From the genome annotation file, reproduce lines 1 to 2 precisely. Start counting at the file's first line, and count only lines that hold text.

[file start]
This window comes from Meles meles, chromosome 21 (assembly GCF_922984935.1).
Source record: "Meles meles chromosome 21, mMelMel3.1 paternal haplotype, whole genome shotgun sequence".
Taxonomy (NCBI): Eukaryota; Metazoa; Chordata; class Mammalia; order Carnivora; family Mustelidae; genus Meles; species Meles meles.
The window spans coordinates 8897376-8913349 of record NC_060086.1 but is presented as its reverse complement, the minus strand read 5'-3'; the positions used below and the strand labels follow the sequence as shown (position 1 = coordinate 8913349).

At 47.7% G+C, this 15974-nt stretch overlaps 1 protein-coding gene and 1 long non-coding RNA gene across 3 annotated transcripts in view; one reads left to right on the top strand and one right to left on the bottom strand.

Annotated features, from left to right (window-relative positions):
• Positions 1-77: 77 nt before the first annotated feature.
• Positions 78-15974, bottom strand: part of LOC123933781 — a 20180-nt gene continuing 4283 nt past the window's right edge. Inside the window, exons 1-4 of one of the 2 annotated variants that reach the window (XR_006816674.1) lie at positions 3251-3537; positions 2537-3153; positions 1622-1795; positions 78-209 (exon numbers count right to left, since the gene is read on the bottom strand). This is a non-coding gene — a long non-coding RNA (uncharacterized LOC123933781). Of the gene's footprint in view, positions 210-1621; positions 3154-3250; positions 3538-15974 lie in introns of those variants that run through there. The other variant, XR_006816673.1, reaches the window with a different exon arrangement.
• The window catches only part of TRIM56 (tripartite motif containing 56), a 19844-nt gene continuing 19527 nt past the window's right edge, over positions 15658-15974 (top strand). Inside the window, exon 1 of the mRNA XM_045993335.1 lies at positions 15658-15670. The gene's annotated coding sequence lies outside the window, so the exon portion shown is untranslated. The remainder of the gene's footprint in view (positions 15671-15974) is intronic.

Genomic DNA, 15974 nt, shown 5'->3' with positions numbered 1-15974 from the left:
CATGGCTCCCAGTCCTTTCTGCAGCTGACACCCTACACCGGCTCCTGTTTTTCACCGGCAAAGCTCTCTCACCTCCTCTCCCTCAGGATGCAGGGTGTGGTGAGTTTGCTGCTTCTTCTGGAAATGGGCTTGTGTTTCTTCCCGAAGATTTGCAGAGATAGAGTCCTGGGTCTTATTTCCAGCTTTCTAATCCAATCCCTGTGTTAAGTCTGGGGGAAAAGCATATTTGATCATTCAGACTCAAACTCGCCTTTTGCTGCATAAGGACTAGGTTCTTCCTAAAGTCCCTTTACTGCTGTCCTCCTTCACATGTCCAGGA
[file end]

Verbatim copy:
This window comes from Meles meles, chromosome 21 (assembly GCF_922984935.1).
Source record: "Meles meles chromosome 21, mMelMel3.1 paternal haplotype, whole genome shotgun sequence".